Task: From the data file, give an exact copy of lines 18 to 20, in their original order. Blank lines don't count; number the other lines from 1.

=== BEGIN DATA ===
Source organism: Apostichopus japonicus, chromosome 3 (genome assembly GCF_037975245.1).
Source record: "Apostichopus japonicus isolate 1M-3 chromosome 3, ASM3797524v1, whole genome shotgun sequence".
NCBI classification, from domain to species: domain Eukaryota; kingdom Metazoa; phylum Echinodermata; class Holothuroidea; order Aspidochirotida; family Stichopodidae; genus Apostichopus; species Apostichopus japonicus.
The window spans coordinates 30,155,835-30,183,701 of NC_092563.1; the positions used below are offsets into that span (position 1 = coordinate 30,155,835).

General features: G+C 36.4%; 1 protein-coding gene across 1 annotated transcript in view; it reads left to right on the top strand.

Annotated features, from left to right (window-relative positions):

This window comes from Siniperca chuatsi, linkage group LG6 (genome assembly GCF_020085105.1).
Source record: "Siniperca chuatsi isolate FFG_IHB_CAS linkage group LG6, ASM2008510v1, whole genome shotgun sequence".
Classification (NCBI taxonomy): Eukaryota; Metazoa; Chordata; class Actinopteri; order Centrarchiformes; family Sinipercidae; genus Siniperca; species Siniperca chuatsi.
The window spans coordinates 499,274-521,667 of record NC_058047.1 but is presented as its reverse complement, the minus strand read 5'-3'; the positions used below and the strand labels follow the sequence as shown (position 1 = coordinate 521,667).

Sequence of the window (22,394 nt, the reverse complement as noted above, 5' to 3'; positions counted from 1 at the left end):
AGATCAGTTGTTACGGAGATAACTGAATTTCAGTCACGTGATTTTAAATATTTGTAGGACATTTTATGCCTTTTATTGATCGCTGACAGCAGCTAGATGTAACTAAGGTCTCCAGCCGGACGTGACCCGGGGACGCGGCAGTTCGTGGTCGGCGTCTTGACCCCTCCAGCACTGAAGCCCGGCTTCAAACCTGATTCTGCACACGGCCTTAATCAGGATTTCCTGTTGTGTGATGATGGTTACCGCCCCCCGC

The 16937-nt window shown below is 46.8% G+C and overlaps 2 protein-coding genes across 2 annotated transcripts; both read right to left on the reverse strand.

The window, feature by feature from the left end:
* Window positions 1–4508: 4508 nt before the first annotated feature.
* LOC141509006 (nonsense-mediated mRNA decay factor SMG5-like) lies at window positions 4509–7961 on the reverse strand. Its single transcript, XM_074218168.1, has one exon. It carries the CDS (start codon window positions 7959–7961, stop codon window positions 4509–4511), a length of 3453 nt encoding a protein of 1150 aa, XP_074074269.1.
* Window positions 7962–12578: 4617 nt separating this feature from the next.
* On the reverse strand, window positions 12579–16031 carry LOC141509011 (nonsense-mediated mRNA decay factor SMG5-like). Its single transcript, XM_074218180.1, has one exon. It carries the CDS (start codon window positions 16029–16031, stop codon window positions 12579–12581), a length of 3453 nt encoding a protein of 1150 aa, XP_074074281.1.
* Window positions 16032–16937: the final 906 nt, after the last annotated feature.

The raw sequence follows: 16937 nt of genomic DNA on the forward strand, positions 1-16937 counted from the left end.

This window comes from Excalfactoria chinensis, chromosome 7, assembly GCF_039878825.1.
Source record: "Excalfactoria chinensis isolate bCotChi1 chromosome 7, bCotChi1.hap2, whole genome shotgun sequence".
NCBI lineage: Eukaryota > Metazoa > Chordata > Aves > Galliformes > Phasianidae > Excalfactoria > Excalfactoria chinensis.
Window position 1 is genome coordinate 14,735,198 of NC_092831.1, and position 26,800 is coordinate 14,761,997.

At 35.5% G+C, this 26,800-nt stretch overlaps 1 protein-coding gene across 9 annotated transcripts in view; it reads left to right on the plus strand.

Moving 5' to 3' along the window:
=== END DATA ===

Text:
* On the reverse strand, window positions 12579–16031 carry LOC141509011 (nonsense-mediated mRNA decay factor SMG5-like). Its single transcript, XM_074218180.1, has one exon. It carries the CDS (start codon window positions 16029–16031, stop codon window positions 12579–12581), a length of 3453 nt encoding a protein of 1150 aa, XP_074074281.1.
* Window positions 16032–16937: the final 906 nt, after the last annotated feature.

The raw sequence follows: 16937 nt of genomic DNA on the forward strand, positions 1-16937 counted from the left end.